Review: City of Lost Souls by Cassandra Clare

City of Lost Souls (Mortal Instruments #5)
Cassandra Clare

Margaret K. McElderry (2012)
534 pages
YA / Paranormal Romance / Supernatural

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The demon Lilith has been destroyed and Jace freed from captivity. But when the Shadowhunters arrive, they find only blood and broken glass. Not only is the boy Clary loves missing, so is the boy she hates: her brother Sebastian, who is determined to bring the Shadowhunters to their knees.

The Clave's magic cannot locate either boy, but Jace can't stay away from Clary. When they meet again Clary discovers the horror Lilith's magic has wrought - Jace and Sebastian are now bound to each other, and Jace has become a servant of evil. The Clave is determined to destroy Sebastian, but there is no way to harm one boy without destroying the other.

Only a few people believe that Jace can still be saved. Together, Alec, Magnus, Simon, and Isabelle bargain with the sinister Seelie Queen, contemplate deals with demons, and turn at last to the merciless, weapon-making Iron Sisters, who might be able to forge a weapon that can sever the bond between Sebastian and Jace. If the Iron Sisters can't help, their only hope is to challenge Heaven and Hell - a risk that could claim their lives.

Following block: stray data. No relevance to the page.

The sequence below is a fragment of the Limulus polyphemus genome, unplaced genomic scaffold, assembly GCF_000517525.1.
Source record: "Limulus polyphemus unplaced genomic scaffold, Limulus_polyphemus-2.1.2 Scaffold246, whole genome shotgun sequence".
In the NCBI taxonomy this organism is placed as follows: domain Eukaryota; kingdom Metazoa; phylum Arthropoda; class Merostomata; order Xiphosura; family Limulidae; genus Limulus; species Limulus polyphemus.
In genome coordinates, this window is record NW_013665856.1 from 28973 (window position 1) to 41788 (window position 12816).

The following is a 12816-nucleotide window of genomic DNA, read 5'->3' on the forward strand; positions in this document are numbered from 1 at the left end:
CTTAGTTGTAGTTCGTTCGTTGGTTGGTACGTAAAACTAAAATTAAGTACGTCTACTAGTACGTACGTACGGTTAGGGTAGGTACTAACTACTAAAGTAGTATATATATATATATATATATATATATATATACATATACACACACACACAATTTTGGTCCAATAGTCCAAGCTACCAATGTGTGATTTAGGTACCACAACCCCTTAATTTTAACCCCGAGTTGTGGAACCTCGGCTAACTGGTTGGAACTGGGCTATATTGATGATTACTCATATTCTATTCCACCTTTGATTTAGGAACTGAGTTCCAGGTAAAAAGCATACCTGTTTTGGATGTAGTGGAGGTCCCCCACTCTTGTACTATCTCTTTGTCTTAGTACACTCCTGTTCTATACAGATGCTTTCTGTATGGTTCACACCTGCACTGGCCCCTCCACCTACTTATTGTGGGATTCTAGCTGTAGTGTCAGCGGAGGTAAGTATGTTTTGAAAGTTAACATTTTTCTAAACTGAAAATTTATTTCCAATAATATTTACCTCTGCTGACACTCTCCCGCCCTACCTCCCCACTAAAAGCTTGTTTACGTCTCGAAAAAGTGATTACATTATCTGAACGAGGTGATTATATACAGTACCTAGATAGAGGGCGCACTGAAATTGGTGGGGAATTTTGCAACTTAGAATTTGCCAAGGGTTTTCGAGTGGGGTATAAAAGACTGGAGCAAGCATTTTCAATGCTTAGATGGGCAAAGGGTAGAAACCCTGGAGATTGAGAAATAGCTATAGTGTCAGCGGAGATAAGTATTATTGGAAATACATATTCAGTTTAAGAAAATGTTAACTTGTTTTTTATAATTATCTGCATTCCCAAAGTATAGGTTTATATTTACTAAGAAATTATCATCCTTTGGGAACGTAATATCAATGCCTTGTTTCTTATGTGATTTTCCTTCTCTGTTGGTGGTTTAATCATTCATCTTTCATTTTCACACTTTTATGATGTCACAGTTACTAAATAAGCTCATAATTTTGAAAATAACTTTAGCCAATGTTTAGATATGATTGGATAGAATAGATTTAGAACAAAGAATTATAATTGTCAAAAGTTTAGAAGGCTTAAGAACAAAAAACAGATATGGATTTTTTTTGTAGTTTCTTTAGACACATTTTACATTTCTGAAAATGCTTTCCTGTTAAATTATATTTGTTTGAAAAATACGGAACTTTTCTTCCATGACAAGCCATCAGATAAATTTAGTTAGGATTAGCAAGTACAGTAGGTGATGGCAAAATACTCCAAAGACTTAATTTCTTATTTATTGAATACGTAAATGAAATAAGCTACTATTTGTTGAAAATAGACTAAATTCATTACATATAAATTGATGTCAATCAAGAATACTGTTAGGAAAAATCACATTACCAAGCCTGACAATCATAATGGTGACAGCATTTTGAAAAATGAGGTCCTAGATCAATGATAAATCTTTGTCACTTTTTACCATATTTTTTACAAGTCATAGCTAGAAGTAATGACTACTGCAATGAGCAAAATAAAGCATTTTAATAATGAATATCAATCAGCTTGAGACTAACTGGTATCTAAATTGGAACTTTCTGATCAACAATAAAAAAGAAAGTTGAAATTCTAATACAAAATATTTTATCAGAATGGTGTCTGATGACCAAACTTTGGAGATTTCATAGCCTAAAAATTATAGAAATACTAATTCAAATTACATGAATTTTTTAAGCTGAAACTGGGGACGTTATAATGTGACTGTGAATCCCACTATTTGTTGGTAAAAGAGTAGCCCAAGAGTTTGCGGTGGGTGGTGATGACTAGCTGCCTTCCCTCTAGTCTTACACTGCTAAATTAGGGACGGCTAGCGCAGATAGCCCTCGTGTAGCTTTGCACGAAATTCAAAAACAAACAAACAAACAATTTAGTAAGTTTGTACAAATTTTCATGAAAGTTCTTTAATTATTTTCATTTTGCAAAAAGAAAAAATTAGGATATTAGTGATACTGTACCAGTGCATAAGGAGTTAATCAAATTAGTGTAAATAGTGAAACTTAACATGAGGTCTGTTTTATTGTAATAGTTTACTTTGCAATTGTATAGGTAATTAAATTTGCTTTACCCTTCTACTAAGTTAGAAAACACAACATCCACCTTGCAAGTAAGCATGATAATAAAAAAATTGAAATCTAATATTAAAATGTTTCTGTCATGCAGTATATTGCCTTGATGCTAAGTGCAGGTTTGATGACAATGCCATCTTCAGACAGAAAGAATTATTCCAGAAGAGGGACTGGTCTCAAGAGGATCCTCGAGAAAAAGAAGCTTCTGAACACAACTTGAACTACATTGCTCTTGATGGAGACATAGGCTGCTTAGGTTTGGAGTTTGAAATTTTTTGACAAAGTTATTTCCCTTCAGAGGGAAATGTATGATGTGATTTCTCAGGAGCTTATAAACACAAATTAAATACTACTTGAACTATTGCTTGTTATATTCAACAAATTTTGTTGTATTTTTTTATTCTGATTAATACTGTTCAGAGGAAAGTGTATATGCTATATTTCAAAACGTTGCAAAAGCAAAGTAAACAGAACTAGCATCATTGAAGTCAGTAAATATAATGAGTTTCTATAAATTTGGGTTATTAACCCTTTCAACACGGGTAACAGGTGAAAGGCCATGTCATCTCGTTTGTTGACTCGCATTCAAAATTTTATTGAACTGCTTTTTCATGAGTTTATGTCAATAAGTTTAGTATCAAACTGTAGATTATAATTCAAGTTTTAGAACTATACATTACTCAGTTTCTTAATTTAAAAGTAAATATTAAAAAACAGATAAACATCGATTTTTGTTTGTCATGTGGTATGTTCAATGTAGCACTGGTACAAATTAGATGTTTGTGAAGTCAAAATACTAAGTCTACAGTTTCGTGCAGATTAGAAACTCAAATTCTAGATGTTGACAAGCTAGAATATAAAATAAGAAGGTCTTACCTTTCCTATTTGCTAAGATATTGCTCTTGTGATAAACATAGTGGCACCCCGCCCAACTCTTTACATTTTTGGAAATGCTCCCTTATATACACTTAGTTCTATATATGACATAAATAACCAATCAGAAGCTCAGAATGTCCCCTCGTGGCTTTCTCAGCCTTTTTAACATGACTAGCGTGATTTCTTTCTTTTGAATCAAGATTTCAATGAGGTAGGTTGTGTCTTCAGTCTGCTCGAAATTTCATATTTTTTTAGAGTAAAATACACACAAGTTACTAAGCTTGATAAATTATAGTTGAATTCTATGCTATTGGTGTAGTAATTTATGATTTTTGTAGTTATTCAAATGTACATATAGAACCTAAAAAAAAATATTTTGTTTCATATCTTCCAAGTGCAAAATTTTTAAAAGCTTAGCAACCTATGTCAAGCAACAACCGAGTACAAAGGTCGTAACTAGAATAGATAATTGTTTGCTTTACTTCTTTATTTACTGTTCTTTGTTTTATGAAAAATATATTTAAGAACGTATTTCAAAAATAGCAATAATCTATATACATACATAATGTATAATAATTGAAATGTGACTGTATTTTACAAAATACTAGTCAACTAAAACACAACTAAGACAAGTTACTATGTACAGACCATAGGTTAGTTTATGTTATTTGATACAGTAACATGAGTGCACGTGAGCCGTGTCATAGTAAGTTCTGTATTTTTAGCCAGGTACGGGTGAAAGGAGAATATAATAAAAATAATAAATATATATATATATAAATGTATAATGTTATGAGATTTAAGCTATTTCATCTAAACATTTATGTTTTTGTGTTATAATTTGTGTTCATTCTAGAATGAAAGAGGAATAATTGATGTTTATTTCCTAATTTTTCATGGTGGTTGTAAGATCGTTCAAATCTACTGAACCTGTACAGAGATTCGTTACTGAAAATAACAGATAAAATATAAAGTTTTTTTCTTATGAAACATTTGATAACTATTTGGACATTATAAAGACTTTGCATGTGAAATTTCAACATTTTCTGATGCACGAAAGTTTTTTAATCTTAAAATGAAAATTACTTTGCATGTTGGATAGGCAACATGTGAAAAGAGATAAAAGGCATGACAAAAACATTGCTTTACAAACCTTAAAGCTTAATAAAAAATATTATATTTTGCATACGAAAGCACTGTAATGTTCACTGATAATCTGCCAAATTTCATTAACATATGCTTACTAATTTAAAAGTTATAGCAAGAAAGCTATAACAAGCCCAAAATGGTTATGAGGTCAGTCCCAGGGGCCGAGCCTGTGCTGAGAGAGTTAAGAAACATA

And they must do it without Clary. For Clary is playing a dangerous game utterly alone. The price of losing not just her own life, but Jace's soul. She's willing to do anything for Jace, but can she still trust him? Or is he truly lost? What price is too high to pay, even for love?

Love. Blood. Betrayal. Revenge. Darkness threatens to claim the Shadowhunters in the harrowing fifth book of the Mortal Instruments series.

I can’t even begin to review this book without stating up front for the umpteenth time that I HATE this cover. I get that the romance between Clary and Jace is supposed to be the big draw of the series, but did they really have to make this look like a bad romance novel? If this were the first in a series, I wouldn’t have picked it up, but because it’s the continuation of a series that I’m invested in, I overlooked the cheesy cover and dived in.

This book is much better than City of Fallen Angels probably because Jace spends the most of it not himself, and therefore, not an asshat. It also appealed to me more than the previous volume because a large portion of it focused on all the other characters besides Clary and Jace, who I find nearly insufferable in large quantities (I know, why do I read this series again?). Simon remained awesome and my favorite while Magnus developed into something other than the flamboyant warlock who helps whenever he’s asked though acts grumpy about it all the while. His story line, while mostly implied and still in the background, fascinates me.

Due to the number of characters that have now been introduced into The Mortal Instruments series, I can see how it would be difficult to give each one a worthwhile plotline and feature them as much as certain fans would want. That led to some side plots that would begin towards the start of the book, only to really disappear until the very end, not making much sense to begin with. Alec, who I also adore, was reduced to a petty, conniving teenage girl and his decisions didn’t really make any sense to me. Meanwhile werewolves Maia and Jordan are forced together on a short quest that could have easily taken place in the background to make the hefty, twisting story a little more streamlined.